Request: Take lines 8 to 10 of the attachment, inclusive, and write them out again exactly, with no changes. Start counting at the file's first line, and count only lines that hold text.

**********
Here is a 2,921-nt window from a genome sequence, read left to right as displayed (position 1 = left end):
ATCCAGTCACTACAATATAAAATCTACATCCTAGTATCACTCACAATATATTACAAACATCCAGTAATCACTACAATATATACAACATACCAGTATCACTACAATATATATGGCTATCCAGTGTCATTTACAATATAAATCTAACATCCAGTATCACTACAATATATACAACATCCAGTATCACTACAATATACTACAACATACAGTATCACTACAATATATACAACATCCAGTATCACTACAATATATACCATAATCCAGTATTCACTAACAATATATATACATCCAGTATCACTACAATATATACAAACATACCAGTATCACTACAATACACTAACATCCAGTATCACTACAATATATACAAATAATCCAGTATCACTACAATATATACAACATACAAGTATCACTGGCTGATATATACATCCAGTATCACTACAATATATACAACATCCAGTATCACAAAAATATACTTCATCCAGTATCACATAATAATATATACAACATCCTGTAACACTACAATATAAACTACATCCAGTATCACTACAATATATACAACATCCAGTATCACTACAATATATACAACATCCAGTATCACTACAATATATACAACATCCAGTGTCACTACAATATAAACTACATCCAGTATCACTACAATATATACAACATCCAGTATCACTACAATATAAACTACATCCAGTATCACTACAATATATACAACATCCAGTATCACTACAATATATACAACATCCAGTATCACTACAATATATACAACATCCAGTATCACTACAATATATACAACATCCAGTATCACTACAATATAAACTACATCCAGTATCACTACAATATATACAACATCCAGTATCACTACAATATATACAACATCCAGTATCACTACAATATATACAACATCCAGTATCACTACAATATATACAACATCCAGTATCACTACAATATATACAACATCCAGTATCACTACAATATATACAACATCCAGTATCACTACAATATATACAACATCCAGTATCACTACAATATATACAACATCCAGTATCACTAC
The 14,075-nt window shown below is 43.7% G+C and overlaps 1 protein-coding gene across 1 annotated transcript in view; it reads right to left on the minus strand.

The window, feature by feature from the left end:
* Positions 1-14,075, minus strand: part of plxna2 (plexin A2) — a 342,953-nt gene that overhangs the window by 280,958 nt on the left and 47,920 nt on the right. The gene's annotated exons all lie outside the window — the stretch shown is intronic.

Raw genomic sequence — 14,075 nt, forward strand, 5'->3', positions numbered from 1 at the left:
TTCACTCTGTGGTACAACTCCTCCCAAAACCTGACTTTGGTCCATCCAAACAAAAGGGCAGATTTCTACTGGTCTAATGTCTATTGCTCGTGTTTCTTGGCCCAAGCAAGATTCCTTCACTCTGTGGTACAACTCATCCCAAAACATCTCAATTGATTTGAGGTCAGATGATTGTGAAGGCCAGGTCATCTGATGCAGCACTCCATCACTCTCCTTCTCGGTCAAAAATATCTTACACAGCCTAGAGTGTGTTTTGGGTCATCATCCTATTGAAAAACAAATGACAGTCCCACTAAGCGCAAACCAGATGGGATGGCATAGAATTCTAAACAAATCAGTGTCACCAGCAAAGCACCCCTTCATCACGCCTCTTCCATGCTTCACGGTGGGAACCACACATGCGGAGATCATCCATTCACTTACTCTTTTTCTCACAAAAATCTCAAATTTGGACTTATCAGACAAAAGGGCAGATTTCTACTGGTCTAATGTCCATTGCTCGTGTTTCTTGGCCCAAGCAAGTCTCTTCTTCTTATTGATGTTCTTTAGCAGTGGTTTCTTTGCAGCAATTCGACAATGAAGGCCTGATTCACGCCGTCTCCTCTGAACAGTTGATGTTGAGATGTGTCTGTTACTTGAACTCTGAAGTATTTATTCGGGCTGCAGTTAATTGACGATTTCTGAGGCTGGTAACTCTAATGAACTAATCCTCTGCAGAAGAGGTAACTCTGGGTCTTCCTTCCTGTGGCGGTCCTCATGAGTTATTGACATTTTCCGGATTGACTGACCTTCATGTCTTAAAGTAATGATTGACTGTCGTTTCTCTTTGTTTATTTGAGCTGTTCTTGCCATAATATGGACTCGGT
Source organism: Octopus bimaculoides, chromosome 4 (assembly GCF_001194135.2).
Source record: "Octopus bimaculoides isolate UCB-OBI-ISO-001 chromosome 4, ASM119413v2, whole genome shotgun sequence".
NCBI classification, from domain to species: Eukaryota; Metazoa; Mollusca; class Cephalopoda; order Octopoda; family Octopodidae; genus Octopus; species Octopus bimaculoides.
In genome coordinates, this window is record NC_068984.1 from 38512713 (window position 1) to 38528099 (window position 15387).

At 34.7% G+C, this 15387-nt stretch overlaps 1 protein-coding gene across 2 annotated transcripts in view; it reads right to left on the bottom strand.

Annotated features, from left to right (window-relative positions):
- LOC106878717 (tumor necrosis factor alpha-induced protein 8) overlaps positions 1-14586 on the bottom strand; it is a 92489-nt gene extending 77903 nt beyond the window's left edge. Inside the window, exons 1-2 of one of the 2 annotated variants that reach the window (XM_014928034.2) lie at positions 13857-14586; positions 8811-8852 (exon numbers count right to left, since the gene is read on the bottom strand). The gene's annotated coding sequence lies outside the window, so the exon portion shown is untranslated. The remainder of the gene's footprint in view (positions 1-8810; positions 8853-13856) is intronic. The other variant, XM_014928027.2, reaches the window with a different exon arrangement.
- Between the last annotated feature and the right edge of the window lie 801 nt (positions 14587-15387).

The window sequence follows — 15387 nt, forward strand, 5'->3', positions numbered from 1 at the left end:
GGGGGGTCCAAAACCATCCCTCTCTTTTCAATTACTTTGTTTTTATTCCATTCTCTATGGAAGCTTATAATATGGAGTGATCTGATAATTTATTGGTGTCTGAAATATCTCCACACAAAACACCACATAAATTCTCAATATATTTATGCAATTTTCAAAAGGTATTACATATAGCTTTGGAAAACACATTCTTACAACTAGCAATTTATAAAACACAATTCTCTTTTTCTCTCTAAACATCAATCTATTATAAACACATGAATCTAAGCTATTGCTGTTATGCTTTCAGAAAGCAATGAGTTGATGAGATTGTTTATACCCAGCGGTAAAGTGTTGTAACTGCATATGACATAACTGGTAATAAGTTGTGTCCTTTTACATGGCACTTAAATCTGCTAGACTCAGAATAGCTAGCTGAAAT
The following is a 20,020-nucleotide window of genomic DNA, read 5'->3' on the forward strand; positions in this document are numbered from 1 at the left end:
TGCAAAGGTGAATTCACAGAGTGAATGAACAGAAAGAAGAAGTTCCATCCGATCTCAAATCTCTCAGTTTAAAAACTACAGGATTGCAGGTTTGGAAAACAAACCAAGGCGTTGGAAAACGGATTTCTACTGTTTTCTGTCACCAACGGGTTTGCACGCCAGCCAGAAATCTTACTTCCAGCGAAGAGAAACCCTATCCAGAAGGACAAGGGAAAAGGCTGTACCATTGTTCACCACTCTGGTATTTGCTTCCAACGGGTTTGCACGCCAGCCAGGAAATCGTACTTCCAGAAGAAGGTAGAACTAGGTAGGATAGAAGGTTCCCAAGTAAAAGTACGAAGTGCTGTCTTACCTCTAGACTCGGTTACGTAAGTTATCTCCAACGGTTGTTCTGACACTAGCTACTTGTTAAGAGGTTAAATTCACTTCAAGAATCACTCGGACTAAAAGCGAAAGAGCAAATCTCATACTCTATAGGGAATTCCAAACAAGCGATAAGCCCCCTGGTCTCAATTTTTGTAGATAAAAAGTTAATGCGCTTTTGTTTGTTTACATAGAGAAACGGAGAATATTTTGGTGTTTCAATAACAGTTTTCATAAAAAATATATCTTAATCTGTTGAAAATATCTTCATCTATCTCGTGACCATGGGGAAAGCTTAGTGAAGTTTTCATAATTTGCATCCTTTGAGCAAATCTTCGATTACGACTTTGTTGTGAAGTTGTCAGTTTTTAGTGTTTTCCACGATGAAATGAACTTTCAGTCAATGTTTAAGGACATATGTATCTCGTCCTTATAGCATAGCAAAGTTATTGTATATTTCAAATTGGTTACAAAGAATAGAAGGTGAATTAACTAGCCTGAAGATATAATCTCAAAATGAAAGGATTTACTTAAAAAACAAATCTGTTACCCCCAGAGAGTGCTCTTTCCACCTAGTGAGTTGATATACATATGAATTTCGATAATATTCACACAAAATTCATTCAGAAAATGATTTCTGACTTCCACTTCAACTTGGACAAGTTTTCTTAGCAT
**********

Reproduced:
Source organism: Octopus bimaculoides, chromosome 4 (assembly GCF_001194135.2).
Source record: "Octopus bimaculoides isolate UCB-OBI-ISO-001 chromosome 4, ASM119413v2, whole genome shotgun sequence".
NCBI classification, from domain to species: Eukaryota; Metazoa; Mollusca; class Cephalopoda; order Octopoda; family Octopodidae; genus Octopus; species Octopus bimaculoides.